This is a resubmission of an R25 application that complements and enhances a commitment to diversity found in our T32 training grant. Our T32 training program, known as the Stanford Genome Training Program (SGTP), was one of the first NHGRI sponsored training programs established in 1995. Since its founding, the SGTP has successfully trained 119 predoctoral and 44 postdoctoral fellows with most transitioning to active research careers. Each year, the SGTP trains 25 predoctoral and 5 postdoctoral fellows. These fellows receive training from 59 SGTP affiliated faculty from 15 different departments at Stanford University. Research areas represented by SGTP faculty include: broad areas of genomics and computational biology, genome characterization, medical genomics, technology development, comparative genomics, diversity and variation, developmental genomics, proteomics and metabolomics, gene regulation and systems biology, all with an "omics" emphasis. Our models of organisms studied include: yeast, flies, worms, fish, mice, humans, and other primates (chimpanzees, gorillas, and orangutans). An interdisciplinary curriculum and frequent opportunities for exchange of resources and knowledge within and beyond the Stanford campus is also provided. Overall, the SGTP provides robust training for fellows. This R25 application aims to enhance the successful training efforts of the SGTP by exposing and fostering summer research opportunities for diverse undergraduate populations. This effort to expand diversity has been coined by the NHGRI as the Diversity Action Plan (DAP). Stanfords DAP being proposed in this R25 resubmission will help participants of diverse backgrounds to: (a) be exposed to genetics and genomics;(b) acquire research experience;and (c) prepare for applying to a PhD in genetics or genomics. This will be achieved by providing a 9 week summer research program for underrepresented populations. Participants will conduct research for 40 hours per week in an SGTP lab and receive workshops and individual assistance as it relates understanding genetics/genomics and increasing career, academic, and personal skills necessary for pursuit of a PhD. By focusing on preparing undergraduates, we aim to increase and better prepare students of diverse backgrounds for pursuit of a PhD in genetics and genomics.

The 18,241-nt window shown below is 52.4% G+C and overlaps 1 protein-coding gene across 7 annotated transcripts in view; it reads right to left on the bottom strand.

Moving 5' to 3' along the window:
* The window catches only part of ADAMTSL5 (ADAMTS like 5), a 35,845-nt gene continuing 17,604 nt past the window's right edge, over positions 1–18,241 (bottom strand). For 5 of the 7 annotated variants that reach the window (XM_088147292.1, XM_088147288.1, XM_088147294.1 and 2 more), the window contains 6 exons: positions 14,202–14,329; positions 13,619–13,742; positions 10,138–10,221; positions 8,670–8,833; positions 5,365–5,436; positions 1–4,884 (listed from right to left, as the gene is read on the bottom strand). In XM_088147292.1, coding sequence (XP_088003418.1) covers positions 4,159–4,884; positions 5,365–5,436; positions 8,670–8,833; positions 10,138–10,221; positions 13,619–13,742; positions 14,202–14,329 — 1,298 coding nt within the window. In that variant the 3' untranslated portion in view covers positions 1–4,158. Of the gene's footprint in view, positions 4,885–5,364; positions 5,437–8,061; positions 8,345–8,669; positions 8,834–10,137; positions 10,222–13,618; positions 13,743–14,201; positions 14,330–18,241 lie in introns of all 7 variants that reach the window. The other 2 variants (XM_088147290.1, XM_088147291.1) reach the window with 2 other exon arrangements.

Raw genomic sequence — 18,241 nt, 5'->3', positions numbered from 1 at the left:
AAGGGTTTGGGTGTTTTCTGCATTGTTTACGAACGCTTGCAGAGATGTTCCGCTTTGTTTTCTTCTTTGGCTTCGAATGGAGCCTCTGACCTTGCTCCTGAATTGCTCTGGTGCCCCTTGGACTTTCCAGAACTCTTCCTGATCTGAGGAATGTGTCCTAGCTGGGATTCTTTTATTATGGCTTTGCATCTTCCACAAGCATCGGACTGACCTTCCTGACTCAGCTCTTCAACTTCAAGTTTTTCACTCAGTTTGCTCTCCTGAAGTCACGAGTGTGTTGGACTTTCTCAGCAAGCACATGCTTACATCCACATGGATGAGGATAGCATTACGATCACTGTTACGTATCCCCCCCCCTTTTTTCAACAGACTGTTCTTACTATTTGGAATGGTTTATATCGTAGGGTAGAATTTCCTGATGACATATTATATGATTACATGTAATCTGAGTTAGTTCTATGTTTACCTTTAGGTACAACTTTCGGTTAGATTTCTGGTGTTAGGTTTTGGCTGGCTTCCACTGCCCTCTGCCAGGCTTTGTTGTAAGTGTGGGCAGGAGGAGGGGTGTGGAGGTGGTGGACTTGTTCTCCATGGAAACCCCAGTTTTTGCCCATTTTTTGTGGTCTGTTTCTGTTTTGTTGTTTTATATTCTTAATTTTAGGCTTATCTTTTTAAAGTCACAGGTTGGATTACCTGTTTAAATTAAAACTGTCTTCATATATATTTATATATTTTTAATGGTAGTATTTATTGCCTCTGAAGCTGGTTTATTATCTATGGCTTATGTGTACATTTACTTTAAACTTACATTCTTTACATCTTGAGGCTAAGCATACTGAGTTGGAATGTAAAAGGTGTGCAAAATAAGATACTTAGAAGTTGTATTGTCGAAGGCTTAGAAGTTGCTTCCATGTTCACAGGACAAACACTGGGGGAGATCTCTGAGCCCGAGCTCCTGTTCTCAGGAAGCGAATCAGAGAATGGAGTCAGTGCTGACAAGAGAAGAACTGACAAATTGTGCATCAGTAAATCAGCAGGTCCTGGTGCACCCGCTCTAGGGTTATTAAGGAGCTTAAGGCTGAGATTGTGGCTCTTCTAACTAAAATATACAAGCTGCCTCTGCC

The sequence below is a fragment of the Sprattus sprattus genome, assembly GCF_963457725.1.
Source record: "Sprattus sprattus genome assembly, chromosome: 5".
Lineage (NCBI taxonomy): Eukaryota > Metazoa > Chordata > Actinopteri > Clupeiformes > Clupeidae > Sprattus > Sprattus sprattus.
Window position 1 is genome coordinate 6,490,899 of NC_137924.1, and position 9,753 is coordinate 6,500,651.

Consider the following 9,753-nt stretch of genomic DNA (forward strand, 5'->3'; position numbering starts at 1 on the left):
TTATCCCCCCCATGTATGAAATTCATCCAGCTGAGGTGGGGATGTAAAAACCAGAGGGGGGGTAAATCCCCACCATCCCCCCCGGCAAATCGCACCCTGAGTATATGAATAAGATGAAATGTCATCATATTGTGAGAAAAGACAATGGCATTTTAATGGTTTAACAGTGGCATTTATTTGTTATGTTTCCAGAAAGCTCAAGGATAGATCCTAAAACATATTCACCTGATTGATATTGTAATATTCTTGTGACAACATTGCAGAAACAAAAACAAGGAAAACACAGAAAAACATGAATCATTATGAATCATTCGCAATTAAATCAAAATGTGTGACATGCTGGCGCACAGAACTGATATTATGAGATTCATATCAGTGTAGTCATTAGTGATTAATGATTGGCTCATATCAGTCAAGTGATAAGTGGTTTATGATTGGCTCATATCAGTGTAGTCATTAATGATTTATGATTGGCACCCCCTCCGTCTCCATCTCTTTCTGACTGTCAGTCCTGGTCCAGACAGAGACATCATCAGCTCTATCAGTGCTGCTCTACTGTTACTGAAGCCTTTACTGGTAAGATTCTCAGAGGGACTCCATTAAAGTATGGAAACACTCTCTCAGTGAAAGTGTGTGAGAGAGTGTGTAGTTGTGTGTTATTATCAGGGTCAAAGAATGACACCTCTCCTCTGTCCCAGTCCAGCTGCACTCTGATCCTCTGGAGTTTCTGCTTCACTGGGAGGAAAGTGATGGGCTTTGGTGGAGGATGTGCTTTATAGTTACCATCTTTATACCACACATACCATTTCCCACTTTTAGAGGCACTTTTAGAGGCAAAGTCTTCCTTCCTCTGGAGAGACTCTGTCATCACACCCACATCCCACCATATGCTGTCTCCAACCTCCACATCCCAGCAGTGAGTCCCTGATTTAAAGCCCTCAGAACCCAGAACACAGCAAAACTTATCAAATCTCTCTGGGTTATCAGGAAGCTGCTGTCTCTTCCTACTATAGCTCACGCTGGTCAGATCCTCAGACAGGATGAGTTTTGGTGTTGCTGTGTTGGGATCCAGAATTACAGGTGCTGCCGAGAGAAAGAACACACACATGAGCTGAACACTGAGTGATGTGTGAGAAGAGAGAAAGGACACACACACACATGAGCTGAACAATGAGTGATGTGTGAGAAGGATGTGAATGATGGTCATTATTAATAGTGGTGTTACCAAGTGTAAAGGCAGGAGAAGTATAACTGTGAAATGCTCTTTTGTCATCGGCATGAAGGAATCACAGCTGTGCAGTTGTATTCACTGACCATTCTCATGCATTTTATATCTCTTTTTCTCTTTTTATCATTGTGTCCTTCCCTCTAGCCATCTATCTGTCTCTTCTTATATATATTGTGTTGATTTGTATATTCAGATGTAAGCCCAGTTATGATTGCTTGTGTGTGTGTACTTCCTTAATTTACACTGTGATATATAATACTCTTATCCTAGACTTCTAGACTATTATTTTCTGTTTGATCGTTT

Research in genetics and genomics affects nearly every aspect for better understanding and treating our public health. The Stanford DAP Summer Research Program in Genetics aims to foster a more diverse research workforce that better reflects and understands a growing diverse population while also offering more diverse perspectives in research.